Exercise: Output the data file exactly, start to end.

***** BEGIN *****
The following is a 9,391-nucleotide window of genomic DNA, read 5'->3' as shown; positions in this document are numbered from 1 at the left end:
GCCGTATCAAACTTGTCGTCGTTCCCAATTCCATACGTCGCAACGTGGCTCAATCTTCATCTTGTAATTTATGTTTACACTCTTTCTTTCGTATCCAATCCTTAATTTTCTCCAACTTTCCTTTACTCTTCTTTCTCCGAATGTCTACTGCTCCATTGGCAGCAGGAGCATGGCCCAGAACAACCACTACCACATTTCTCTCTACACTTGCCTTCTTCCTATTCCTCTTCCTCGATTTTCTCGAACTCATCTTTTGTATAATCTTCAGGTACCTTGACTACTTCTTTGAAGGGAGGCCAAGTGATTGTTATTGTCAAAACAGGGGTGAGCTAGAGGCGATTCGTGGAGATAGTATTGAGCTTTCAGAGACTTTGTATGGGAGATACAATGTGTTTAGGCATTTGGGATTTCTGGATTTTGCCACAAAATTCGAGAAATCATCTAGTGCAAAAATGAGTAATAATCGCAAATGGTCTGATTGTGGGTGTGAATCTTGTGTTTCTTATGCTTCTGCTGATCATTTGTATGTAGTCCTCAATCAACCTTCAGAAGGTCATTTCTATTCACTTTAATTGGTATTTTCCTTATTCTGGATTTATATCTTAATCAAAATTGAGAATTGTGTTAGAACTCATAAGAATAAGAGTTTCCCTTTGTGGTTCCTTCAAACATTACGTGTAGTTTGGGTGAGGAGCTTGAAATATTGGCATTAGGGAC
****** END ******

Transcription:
The following is a 9,391-nucleotide window of genomic DNA, read 5'->3' as shown; positions in this document are numbered from 1 at the left end:
GCCGTATCAAACTTGTCGTCGTTCCCAATTCCATACGTCGCAACGTGGCTCAATCTTCATCTTGTAATTTATGTTTACACTCTTTCTTTCGTATCCAATCCTTAATTTTCTCCAACTTTCCTTTACTCTTCTTTCTCCGAATGTCTACTGCTCCATTGGCAGCAGGAGCATGGCCCAGAACAACCACTACCACATTTCTCTCTACACTTGCCTTCTTCCTATTCCTCTTCCTCGATTTTCTCGAACTCATCTTTTGTATAATCTTCAGGTACCTTGACTACTTCTTTGAAGGGAGGCCAAGTGATTGTTATTGTCAAAACAGGGGTGAGCTAGAGGCGATTCGTGGAGATAGTATTGAGCTTTCAGAGACTTTGTATGGGAGATACAATGTGTTTAGGCATTTGGGATTTCTGGATTTTGCCACAAAATTCGAGAAATCATCTAGTGCAAAAATGAGTAATAATCGCAAATGGTCTGATTGTGGGTGTGAATCTTGTGTTTCTTATGCTTCTGCTGATCATTTGTATGTAGTCCTCAATCAACCTTCAGAAGGTCATTTCTATTCACTTTAATTGGTATTTTCCTTATTCTGGATTTATATCTTAATCAAAATTGAGAATTGTGTTAGAACTCATAAGAATAAGAGTTTCCCTTTGTGGTTCCTTCAAACATTACGTGTAGTTTGGGTGAGGAGCTTGAAATATTGGCATTAGGGAC